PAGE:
The bricks were not ideal as the slugs love hiding underneath them and I have often fallen over the bricks when I am not looking at my feet. Also, the wind still blows the weed suppressant about, as you can see in the photograph below, but the worse thing is the weed suppressant frays like mad where I cut it and I have strands of it everywhere, which gets tangled up in my trowel, fork and even around my legs sometimes.

On the plus side however, the paths have been great as I didn’t need to walk on the soil, which meant I could weed when the ground was really wet (as I could just reach into the bed) and all I’ve needed to do each year is lightly fork the soil over if I wanted to and it doesn’t get compressed.

So I decided I needed to do something different.

I thought long and hard and considered the usual options of slabs (which would be far too expensive), wood chip paths (again expensive for the wood to edge the paths) and just plain soil paths (I tried this before and I spent ages weeding them). In the end I decided to have another go at weed suppressant paths, but this time I was determined to do them properly with no edges to fray.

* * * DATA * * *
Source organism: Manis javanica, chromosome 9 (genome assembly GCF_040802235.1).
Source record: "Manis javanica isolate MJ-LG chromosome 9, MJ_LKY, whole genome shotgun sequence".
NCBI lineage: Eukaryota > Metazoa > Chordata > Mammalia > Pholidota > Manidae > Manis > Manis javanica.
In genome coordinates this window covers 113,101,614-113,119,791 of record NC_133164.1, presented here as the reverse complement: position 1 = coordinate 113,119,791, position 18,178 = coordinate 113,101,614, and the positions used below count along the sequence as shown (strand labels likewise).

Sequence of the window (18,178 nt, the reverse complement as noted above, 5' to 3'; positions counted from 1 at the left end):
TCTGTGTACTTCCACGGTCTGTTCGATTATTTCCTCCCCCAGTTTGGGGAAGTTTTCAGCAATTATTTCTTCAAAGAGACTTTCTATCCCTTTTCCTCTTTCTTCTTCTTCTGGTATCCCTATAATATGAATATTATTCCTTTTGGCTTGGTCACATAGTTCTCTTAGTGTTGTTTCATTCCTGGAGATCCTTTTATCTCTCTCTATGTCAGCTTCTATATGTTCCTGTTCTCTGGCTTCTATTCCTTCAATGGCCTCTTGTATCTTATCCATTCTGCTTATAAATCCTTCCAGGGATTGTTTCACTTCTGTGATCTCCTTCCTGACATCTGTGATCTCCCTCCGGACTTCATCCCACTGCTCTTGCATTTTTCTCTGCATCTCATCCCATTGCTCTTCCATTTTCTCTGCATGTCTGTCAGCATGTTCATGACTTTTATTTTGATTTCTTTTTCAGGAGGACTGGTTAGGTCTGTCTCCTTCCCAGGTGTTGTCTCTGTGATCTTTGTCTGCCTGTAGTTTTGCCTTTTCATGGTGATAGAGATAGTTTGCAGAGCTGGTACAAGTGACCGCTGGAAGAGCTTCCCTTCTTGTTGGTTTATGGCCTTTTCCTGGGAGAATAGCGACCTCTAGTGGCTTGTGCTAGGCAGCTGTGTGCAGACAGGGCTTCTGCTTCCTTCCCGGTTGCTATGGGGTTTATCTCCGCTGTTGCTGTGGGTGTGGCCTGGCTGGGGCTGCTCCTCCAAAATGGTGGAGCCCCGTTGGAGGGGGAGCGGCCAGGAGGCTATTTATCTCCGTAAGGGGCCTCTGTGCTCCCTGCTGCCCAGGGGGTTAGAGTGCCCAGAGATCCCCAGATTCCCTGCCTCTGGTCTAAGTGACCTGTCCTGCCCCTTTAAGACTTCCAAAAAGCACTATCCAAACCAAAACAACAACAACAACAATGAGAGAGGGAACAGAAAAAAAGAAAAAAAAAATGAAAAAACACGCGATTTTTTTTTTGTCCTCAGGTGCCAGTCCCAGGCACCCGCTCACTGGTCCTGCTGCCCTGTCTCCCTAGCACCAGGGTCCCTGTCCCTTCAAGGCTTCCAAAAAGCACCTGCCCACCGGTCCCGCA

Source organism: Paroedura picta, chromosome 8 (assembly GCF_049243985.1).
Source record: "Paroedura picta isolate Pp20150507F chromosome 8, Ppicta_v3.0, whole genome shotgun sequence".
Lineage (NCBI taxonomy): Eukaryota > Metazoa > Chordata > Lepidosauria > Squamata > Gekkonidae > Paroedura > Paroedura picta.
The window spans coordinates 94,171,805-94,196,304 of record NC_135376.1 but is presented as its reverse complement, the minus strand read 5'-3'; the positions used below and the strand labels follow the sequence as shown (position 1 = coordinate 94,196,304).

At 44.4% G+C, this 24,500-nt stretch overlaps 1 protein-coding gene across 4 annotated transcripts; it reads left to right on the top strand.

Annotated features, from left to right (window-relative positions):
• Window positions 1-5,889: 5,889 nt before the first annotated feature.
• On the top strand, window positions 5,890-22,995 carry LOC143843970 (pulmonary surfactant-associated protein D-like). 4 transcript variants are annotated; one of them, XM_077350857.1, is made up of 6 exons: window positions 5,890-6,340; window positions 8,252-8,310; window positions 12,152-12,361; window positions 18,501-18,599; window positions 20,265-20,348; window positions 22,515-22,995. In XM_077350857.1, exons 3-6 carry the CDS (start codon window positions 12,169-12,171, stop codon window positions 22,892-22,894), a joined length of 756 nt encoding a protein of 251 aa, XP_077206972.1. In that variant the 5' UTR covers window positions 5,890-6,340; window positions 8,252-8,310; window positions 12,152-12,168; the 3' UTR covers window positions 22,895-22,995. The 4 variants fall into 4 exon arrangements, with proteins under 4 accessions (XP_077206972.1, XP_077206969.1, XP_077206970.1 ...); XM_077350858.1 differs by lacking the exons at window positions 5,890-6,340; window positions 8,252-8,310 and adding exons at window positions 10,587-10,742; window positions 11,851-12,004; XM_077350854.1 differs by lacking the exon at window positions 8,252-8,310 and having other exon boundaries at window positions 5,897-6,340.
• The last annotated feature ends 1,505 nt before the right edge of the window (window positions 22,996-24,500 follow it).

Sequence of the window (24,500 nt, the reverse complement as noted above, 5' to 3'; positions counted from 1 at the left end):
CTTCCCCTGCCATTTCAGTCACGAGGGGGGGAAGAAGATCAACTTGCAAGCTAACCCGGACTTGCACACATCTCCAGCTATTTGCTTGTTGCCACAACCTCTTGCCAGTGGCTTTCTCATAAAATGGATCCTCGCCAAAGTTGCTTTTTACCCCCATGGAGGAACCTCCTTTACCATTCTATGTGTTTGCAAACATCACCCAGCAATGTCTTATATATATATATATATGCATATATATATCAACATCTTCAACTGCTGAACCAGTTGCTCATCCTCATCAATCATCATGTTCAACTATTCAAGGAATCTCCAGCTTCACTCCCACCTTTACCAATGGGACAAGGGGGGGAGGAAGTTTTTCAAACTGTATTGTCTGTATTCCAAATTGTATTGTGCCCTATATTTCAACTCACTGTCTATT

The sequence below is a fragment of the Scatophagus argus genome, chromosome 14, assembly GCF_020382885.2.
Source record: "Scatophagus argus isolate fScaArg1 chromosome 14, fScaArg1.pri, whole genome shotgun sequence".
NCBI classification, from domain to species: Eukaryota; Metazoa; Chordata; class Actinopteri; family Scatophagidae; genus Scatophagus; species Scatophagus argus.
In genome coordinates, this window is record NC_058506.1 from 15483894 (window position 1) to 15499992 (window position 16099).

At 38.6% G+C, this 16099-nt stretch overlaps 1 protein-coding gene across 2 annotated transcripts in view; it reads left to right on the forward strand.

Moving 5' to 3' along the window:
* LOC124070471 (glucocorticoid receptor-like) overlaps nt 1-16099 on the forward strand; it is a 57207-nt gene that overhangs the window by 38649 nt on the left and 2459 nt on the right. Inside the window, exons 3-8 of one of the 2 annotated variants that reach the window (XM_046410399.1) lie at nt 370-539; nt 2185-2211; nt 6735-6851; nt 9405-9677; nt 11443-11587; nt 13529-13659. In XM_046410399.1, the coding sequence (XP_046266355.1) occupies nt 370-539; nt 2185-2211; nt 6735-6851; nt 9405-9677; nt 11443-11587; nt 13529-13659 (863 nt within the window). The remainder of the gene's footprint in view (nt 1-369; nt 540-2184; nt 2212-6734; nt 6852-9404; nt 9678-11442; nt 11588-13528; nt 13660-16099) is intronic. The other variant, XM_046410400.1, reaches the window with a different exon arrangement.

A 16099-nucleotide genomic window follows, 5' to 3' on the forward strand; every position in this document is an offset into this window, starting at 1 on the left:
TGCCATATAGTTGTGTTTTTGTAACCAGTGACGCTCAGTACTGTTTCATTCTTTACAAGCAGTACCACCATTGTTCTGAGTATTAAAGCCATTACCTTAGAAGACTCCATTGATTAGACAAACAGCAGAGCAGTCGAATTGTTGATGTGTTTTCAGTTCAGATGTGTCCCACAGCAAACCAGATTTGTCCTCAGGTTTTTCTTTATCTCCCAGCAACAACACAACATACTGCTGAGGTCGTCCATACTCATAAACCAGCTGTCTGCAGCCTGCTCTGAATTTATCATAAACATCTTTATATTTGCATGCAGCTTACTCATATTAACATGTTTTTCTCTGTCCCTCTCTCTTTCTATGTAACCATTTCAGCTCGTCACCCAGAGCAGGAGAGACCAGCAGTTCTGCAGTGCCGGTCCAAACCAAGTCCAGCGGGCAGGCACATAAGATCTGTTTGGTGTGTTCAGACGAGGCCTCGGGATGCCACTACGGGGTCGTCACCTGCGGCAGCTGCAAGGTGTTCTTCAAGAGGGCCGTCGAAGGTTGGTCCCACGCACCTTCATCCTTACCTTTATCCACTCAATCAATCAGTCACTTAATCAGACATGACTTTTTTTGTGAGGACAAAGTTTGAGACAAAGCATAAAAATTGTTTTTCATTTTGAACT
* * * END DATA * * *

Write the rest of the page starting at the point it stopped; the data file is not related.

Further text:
I brought the weed suppressant from our allotment shop as it is only £2 per meter (with a width of four meters wide), so this is really good value, though it is a low grade weed suppressant that does need to be doubled.

I cut it into strips that were large enough to be doubled over and I left a couple of inches extra to sew the hems.

I found the weed suppressant would not pass through my sewing machine as it keep catching underneath, so after a whole morning of trying every way possible, I unfortunately had to edge the top and bottom of it with duct tape before I could manage to machine sew it.

I sewed the sides together and then turned the weed suppressant inside out

I then ironed the path flat (I was supprised I could iron it without it melting, but it was fine)